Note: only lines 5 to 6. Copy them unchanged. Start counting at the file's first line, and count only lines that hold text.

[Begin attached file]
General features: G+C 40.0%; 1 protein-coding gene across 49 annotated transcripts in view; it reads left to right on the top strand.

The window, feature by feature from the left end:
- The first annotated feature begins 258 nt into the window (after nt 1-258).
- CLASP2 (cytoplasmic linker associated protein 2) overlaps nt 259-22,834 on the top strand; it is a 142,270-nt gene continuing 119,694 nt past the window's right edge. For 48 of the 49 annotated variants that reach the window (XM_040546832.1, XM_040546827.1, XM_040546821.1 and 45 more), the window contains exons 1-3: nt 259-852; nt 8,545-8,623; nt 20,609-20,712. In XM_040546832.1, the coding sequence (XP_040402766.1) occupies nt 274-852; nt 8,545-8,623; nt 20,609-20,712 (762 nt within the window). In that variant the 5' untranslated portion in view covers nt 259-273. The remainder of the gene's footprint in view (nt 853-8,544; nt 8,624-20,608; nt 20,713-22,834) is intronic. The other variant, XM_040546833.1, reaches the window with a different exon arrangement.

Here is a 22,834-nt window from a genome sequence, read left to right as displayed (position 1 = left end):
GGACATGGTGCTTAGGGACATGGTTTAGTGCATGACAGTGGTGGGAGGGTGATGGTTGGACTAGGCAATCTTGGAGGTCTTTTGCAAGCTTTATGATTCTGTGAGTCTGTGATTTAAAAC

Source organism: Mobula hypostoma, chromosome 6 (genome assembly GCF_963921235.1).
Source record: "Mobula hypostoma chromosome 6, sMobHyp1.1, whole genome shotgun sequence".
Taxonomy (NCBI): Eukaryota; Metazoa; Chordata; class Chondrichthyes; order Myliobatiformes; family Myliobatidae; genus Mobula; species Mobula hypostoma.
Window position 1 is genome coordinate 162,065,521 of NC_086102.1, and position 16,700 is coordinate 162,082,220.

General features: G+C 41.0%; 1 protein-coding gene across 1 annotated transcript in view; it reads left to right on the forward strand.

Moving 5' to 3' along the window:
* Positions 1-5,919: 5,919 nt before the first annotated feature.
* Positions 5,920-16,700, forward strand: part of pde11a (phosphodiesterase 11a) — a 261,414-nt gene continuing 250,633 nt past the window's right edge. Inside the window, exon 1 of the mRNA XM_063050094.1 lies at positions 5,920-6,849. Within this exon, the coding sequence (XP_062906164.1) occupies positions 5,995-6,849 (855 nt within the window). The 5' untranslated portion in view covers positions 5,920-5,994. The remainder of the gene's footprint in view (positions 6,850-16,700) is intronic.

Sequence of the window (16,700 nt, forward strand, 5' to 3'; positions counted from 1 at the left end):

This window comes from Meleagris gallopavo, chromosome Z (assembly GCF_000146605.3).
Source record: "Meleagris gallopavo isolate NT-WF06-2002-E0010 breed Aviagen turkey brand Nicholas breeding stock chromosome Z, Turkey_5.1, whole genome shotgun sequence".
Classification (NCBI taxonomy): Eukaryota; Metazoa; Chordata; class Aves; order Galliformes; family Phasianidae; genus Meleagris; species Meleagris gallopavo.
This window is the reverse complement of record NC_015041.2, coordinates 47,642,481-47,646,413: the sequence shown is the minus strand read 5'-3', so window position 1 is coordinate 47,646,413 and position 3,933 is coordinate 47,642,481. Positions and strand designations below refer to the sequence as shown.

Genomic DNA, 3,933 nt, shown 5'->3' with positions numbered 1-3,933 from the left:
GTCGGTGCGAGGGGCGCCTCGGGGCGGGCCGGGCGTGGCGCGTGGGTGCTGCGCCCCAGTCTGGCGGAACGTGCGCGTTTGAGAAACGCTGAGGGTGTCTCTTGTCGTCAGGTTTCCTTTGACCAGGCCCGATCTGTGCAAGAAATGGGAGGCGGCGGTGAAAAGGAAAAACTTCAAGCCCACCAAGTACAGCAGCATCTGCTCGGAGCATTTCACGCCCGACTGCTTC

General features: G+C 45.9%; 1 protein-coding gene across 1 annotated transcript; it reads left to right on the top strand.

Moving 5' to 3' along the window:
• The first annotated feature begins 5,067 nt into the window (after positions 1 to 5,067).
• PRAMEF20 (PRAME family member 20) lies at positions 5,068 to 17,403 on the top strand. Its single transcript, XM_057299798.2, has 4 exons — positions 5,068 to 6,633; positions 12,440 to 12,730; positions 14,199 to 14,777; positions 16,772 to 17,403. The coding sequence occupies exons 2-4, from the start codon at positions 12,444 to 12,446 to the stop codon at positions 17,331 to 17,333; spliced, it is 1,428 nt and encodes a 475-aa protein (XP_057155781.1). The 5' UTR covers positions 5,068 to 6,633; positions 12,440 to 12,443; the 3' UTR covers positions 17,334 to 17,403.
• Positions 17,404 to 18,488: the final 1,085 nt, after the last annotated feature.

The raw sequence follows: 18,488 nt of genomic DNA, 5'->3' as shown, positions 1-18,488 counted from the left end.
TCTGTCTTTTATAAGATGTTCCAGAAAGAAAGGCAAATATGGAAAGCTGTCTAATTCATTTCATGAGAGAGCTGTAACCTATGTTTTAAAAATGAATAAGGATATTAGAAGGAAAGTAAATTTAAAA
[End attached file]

Here is a 22,834-nt window from a genome sequence, read left to right as displayed (position 1 = left end):
GGACATGGTGCTTAGGGACATGGTTTAGTGCATGACAGTGGTGGGAGGGTGATGGTTGGACTAGGCAATCTTGGAGGTCTTTTGCAAGCTTTATGATTCTGTGAGTCTGTGATTTAAAAC